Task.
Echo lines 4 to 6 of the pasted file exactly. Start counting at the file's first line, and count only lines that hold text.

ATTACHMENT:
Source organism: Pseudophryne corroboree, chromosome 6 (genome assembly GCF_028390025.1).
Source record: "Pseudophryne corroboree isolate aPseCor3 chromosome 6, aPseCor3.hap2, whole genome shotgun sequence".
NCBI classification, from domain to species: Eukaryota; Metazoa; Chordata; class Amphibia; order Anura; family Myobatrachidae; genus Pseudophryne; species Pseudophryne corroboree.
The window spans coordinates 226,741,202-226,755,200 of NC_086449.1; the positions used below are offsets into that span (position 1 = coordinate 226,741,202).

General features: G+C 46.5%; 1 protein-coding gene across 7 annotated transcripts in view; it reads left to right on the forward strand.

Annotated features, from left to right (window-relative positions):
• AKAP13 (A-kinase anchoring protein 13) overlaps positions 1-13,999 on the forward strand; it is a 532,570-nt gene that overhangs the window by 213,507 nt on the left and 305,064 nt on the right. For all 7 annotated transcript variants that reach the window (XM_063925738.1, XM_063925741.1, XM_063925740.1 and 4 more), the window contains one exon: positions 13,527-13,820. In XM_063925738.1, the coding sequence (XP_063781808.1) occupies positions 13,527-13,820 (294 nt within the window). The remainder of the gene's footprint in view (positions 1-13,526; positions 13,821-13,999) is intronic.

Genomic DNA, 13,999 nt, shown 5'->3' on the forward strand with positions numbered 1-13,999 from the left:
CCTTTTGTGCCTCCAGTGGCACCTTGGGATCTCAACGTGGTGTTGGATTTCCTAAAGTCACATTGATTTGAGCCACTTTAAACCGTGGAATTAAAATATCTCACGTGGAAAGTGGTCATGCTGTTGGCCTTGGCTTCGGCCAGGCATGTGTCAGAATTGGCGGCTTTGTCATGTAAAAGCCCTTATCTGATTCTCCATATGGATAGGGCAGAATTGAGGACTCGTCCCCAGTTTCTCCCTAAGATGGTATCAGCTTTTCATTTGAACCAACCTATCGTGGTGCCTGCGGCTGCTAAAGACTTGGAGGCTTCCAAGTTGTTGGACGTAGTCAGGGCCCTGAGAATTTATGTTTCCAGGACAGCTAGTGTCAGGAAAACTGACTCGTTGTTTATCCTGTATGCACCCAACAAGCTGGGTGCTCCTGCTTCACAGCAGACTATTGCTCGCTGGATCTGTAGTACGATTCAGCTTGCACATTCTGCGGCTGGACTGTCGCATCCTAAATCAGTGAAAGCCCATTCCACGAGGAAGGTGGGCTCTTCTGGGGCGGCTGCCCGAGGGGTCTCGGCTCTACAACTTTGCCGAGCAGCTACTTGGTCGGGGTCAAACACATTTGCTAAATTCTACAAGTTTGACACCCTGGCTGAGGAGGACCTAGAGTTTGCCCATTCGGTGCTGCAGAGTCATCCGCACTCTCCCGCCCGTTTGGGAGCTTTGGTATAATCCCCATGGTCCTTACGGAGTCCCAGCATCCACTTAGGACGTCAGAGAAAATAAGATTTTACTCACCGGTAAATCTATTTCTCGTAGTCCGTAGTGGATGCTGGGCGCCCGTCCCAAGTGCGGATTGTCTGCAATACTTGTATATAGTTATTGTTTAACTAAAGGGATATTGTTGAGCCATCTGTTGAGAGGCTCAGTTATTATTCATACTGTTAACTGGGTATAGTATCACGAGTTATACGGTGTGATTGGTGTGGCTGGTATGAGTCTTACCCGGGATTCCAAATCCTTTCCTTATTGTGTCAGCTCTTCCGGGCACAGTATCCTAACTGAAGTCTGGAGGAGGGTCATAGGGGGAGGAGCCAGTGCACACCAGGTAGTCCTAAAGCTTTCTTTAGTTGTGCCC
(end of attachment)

The window spans coordinates 226,741,202-226,755,200 of NC_086449.1; the positions used below are offsets into that span (position 1 = coordinate 226,741,202).

General features: G+C 46.5%; 1 protein-coding gene across 7 annotated transcripts in view; it reads left to right on the forward strand.

Annotated features, from left to right (window-relative positions):